FBI Releases Some Interesting Findings : The U.S. Military Has A lot of Gang Members In It
The FBI has just released a new gang assessment announcing that there are 1.4 million gang members in the United States. This is a 40 percent increase since 2009. Many of these members have enlisted and are serving in the US military. The FBI defines ‘gangs’ as being : street, prison, outlaw motorcycle (OMG), One Percenter OMG, and neighborhood.
The report says the military has seen members from 53 gangs and 100 regions in the U.S. enlist in every branch of the armed forces. Members of every major street gang, some prison gangs, and outlaw motorcycle gangs (OMGs) have been reported on both U.S. and international military installations.
The report states:
Through transfers and deployments, military-affiliated gang members expand their culture and operations to new regions nationwide and worldwide, undermining security and law enforcement efforts to combat crime. Gang members with military training pose a unique threat to law enforcement personnel because of their distinctive weapons and combat training skills and their ability to transfer these skills to fellow gang members.
The report notes that gang members have been reported in every branch of service, but are concentrated in the U.S. Army, Army Reserves, and the Army National Guard.
Many street gang members join the military to escape the gang lifestyle or as an alternative to incarceration, but often revert back to their gang associations once they encounter other gang members in the military. Other gangs target the US military and defense systems to expand their territory, facilitate criminal activity such as weapons and drug trafficking, or to receive weapons and combat training that they may transfer back to their gang. Incidents of weapons theft and trafficking may have a negative impact on public safety or pose a threat to law enforcement officials.
The FBI points out that many gangs, especially the bikers, actively recruit members with military training and advise young members with no criminal record to join the service for weapon access and combat experience.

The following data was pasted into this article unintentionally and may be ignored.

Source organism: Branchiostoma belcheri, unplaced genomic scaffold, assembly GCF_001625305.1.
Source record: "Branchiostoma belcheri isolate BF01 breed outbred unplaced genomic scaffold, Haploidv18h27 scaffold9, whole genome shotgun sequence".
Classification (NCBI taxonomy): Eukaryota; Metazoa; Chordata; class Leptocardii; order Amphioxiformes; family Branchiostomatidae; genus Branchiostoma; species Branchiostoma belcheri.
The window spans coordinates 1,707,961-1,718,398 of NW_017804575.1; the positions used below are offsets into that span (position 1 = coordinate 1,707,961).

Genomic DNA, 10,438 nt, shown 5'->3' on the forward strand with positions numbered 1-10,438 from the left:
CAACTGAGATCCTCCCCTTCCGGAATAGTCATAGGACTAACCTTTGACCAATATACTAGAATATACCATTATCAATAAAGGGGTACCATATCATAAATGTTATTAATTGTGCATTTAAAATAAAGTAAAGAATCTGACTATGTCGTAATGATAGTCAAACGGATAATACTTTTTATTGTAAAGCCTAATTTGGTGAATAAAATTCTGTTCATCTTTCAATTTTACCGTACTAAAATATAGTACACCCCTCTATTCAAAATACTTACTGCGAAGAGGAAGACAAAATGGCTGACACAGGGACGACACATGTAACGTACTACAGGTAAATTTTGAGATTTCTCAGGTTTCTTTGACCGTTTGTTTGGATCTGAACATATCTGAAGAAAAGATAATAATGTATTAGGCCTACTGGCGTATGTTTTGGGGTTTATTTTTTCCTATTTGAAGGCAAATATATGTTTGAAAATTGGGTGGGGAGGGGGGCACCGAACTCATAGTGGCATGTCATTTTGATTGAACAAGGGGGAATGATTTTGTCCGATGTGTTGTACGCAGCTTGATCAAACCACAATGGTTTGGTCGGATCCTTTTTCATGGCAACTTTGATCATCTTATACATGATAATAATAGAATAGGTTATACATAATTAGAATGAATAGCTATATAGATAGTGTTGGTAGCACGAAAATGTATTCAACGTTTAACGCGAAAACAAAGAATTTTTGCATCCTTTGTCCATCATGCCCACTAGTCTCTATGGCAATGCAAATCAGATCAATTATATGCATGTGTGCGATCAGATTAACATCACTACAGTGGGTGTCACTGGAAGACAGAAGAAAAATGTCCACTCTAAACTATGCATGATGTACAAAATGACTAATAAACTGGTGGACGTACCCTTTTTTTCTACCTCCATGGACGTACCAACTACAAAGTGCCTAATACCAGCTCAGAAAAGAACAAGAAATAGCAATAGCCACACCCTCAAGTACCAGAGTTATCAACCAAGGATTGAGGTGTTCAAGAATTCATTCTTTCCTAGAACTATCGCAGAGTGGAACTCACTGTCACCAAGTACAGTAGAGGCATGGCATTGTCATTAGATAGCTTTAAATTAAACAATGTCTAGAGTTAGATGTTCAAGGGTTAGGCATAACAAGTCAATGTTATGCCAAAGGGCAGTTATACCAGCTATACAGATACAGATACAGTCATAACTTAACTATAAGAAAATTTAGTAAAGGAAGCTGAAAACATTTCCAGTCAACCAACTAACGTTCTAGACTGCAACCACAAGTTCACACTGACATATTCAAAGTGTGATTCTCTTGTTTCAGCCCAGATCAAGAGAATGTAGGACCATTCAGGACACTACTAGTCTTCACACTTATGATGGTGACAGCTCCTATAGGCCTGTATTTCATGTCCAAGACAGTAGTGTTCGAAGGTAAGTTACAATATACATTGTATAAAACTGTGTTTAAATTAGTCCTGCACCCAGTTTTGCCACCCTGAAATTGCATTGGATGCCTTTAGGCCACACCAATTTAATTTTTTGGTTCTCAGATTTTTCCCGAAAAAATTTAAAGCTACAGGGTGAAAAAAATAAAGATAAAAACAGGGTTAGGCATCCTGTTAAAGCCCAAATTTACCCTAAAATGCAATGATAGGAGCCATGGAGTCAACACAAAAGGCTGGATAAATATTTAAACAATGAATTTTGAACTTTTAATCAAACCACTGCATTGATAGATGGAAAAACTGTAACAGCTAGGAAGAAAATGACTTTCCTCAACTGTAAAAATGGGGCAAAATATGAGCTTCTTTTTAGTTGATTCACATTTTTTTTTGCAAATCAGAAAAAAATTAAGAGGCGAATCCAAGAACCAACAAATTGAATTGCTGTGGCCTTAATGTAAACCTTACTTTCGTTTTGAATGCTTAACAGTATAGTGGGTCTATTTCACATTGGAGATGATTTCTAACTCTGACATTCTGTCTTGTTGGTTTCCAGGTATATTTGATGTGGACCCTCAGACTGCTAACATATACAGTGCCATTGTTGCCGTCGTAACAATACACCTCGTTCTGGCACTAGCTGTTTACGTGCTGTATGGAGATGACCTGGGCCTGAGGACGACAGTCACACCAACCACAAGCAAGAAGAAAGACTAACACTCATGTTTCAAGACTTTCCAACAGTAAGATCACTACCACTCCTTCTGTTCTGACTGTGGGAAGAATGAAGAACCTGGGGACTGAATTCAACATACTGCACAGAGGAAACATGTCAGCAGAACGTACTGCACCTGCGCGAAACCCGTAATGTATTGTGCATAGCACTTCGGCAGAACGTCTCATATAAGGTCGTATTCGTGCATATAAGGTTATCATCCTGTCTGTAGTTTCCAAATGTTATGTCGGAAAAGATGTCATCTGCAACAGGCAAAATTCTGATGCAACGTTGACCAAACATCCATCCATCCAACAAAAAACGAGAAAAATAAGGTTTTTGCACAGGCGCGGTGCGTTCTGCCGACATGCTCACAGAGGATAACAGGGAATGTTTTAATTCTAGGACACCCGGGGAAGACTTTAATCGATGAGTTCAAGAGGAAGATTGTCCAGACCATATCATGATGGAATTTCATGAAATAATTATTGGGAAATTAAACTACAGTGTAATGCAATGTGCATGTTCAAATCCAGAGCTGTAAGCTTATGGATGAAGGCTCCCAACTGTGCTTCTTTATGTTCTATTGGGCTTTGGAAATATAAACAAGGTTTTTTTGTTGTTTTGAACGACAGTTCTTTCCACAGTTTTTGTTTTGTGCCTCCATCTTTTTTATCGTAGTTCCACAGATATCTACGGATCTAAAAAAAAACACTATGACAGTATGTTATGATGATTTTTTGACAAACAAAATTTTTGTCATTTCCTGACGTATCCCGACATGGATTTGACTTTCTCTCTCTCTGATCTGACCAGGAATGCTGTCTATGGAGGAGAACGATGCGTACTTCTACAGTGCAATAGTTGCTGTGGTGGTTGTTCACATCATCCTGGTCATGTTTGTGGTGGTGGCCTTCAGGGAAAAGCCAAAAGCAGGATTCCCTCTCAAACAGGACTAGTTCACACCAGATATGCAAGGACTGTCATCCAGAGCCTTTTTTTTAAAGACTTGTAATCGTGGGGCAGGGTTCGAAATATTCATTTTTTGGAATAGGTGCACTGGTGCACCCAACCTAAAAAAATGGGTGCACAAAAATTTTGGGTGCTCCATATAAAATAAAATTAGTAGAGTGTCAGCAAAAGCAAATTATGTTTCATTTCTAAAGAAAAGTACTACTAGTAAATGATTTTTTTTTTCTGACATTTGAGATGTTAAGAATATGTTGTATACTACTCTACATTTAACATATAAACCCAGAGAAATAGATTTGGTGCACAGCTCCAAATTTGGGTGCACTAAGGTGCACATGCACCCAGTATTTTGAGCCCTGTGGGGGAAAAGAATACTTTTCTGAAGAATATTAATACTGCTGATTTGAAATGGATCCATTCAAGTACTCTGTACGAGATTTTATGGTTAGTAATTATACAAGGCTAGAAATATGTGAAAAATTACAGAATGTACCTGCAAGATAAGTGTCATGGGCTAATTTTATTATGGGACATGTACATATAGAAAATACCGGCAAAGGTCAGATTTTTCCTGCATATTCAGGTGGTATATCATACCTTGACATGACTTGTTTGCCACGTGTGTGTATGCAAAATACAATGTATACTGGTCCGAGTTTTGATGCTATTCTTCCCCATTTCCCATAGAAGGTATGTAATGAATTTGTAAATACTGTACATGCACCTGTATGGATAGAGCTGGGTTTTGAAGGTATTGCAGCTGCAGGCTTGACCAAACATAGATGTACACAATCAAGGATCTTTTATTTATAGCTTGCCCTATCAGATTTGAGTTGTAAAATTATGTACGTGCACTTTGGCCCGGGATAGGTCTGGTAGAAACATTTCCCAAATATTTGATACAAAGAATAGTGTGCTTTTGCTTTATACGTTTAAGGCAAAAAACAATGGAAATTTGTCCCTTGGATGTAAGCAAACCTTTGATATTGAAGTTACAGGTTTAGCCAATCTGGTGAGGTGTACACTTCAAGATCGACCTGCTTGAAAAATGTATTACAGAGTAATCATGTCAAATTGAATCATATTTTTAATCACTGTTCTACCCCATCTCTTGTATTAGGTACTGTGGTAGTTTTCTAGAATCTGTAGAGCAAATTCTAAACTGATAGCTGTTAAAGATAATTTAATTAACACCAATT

Gang recruitment of active duty military personnel constitutes a significant criminal threat to the US military. Members of nearly every major street gang, as well as some prison gangs and OMGs, have been reported on both domestic and international military installations, according to NGIC analysis and multiple law enforcement reporting. Through transfers and deployments, military-affiliated gang members expand their culture and operations to new regions nationwide and worldwide, undermining security and law enforcement efforts to combat crime. Gang members with military training pose a unique threat to law enforcement personnel because of their distinctive weapons and combat training skills and their ability to transfer these skills to fellow gang members.
NGIC reporting indicates that law enforcement officials in at least 100 jurisdictions have come into contact with, detained, or arrested an active duty or former military gang member within the past three years.
As of April 2011, the NGIC has identified members of at least 53 gangs whose members have served in or are affiliated with US military. Among the identified gangs with military-trained members are street gangs such as the Asian Boyz, Bloods, Crips, Gangster Disciples, Latin Kings, MS-13, Sureños, Tiny Rascal Gangsters, and the Juggalos; the Aryan Brotherhood, Barrio Azteca, and Texas Syndicate prison gangs; and OMGs including the Bandidos, Hells Angels, Mongols, Outlaws, and Vagos.